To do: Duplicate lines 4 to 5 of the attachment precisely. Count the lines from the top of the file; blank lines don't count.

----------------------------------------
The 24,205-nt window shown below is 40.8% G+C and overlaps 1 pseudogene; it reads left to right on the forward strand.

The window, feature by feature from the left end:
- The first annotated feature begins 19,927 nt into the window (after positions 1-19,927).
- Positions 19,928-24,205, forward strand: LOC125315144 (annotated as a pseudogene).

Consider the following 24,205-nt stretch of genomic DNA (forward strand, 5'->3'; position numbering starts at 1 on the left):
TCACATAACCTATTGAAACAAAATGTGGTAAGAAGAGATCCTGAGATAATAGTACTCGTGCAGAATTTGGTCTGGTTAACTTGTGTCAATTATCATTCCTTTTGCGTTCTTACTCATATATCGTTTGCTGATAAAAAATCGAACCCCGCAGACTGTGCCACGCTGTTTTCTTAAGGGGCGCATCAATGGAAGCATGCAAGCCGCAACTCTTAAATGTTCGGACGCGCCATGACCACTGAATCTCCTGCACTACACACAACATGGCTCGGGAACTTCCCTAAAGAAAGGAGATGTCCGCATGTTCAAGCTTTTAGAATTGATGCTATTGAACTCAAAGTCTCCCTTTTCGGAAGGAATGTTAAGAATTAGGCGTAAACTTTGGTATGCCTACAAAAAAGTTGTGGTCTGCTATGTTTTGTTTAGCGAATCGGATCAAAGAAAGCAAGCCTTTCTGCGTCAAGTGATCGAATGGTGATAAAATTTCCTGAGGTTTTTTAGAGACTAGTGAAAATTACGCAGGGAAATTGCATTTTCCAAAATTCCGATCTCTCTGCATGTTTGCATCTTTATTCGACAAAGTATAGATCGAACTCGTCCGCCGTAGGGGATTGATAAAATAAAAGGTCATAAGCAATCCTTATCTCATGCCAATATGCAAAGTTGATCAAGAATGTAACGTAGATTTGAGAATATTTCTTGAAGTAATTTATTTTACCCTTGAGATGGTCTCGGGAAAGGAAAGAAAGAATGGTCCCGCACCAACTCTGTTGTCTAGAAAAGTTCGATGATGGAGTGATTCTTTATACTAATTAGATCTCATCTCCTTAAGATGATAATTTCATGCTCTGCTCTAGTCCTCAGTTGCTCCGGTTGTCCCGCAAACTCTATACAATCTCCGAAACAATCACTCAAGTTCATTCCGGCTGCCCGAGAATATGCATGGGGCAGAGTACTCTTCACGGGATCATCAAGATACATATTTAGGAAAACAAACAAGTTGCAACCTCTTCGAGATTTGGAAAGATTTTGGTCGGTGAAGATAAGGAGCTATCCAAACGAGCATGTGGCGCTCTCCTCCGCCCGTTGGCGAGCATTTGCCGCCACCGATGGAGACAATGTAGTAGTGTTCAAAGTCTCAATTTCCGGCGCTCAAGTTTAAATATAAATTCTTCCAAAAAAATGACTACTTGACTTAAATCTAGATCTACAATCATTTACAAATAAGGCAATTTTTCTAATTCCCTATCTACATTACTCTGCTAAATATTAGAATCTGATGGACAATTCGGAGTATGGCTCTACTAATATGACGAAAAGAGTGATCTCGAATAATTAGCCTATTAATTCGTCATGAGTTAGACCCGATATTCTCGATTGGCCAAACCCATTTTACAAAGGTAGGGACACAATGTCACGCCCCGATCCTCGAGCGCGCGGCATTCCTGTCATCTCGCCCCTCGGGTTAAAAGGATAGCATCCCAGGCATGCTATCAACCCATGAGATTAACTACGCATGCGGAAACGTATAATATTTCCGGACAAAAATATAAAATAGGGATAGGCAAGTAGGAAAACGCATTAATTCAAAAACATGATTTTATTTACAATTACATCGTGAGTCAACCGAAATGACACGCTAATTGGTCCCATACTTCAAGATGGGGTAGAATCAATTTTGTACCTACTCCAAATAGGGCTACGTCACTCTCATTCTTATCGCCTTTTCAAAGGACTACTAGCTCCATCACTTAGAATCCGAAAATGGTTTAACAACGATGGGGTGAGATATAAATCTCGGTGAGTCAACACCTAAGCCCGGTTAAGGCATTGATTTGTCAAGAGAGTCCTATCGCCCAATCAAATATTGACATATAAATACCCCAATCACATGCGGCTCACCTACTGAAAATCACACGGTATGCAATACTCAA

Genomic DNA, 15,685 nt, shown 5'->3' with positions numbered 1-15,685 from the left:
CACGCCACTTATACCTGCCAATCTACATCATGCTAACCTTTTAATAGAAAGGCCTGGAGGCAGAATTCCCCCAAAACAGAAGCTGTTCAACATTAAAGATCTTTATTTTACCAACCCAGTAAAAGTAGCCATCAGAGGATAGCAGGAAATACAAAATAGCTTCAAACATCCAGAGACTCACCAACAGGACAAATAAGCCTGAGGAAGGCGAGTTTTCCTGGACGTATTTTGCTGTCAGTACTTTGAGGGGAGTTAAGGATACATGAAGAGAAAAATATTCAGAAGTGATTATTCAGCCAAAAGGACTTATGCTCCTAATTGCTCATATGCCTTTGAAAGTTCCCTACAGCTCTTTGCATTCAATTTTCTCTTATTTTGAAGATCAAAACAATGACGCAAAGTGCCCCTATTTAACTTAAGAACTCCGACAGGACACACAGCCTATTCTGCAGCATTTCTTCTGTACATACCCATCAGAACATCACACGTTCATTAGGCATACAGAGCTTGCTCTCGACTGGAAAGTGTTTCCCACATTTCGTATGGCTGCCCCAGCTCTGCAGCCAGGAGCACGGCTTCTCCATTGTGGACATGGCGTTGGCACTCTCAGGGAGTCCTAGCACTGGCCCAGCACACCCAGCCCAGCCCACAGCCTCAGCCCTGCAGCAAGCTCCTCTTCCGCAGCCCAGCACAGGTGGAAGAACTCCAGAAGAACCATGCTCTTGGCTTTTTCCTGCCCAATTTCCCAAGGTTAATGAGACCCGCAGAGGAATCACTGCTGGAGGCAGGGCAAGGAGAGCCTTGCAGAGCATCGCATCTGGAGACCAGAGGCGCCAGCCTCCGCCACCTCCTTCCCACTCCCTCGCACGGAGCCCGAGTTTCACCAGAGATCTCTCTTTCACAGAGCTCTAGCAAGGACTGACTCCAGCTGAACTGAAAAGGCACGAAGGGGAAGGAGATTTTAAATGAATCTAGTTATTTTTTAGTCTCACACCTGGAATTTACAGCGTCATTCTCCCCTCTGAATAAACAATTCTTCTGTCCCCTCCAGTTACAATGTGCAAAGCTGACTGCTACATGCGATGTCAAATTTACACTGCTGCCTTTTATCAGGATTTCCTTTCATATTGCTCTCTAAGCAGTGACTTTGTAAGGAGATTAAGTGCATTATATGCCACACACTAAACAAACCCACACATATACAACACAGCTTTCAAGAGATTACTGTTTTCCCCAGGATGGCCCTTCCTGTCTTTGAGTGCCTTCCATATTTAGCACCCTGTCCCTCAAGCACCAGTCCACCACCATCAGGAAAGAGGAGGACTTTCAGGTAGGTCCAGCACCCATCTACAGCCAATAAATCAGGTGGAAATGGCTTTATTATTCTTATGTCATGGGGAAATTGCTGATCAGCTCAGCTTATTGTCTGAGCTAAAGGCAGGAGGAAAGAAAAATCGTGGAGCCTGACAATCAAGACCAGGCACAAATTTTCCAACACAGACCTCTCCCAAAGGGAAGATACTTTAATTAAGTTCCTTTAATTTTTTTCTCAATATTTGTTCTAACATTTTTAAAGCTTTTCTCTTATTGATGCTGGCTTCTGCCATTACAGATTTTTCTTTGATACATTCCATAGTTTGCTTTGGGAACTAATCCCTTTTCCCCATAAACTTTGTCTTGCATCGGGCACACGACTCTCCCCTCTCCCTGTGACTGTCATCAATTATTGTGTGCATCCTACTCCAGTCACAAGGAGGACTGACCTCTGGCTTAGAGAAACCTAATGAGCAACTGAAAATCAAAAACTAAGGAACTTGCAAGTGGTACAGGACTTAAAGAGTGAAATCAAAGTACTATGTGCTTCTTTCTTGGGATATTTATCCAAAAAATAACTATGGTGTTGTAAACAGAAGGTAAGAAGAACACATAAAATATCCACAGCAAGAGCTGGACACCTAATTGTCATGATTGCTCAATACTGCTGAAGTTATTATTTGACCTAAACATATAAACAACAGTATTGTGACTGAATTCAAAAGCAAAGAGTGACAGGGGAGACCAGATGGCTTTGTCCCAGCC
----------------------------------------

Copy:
- Positions 19,928-24,205, forward strand: LOC125315144 (annotated as a pseudogene).

Consider the following 24,205-nt stretch of genomic DNA (forward strand, 5'->3'; position numbering starts at 1 on the left):